U.S. Senators John Cornyn (R-TX) and Maggie Hassan (D-NH) have introduced their Halting the Epidemic of Addiction and Loss (HEAL) Act, which would expand access to new opioid overdose reversal agents in addition to naloxone by updating guidance and grant language from the U.S. Department of Health and Human Services (HHS) and the Substance Abuse and Mental Health Services Administration (SAMHSA):
“The opioid crisis is ravaging communities across the nation, and far too many Texans have lost their lives as a tragic consequence,” said Sen. Cornyn. “This bill would help first responders save more lives by expanding access to new, life-saving overdose reversal medicines, and I urge my colleagues to pass it without delay.”
“As narcotics continue to evolve and become more deadly, we must keep up and expand access to more sophisticated overdose reversal agents,” said Sen. Hassan. “Our bipartisan bill will help increase access to these new reversal agents that will help save more Granite Staters’ lives.”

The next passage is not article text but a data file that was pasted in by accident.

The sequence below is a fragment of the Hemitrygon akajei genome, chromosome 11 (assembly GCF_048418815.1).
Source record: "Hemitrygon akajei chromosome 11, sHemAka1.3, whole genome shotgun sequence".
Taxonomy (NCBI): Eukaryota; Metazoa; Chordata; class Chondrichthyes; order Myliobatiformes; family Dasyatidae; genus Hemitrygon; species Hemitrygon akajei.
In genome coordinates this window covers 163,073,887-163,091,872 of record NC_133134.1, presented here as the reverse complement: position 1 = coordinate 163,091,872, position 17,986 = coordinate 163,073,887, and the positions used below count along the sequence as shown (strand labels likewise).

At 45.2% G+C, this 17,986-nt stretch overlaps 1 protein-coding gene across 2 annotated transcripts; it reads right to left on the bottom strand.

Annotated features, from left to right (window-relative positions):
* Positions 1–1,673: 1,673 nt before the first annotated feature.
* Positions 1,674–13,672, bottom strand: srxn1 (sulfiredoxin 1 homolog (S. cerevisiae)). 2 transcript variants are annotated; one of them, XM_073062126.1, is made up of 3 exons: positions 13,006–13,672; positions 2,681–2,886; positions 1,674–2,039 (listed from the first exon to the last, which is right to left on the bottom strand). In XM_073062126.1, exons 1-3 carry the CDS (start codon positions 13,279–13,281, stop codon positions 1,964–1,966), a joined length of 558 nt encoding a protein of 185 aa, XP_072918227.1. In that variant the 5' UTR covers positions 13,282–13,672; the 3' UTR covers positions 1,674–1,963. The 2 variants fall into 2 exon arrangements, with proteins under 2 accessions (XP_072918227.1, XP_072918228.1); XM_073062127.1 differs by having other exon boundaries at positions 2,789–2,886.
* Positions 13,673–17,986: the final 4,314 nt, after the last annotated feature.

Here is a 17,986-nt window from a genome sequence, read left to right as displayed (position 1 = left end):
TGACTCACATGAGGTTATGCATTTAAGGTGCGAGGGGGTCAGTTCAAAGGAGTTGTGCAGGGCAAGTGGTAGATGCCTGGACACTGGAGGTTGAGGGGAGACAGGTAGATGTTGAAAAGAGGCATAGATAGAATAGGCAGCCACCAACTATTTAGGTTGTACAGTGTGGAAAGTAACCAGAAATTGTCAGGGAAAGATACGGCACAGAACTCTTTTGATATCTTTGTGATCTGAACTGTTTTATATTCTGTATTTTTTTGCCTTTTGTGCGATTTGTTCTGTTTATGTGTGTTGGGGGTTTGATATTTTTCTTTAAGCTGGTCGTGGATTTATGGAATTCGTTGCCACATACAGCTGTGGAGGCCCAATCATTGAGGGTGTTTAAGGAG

Companion legislation was introduced in the House of Representatives by Representatives Kelly Armstrong (R-ND) and Paul Tonko (NY-20).
Nearly 108,000 Americans died from drug overdoses or drug poisonings in the 12-month period ending January 2022, with 67% of those deaths involving synthetic opioids like fentanyl. As the U.S. grapples with the opioid crisis, access to overdose reversal agents like naloxone is essential to preventing overdoses and deaths. Current HHS and SAMHSA guidance and grant language has inadvertently created a monopoly by limiting regulations, guidances, and grants to naloxone, which restricts access to other FDA-approved and potential “next-generation” overdose reversal agents.
The HEAL Act would:
- Ensure that whenever HHS issues a regulation, guidance, or another document for any grant program addressing opioid misuse and use disorders, any reference to an opioid overdose reversal agent, such as naloxone, is inclusive of any opioid overdose reversal agent that has been approved or otherwise authorized for use by the FDA.
- Update naloxone-specific references to be “molecule agnostic” in regulation, guidance, and the following grant programs:
- Provide states, local governments, tribes, and nonprofits that receive HHS and SAMHSA grant funding or guidance the opportunity to use the product that best meets the needs of their communities.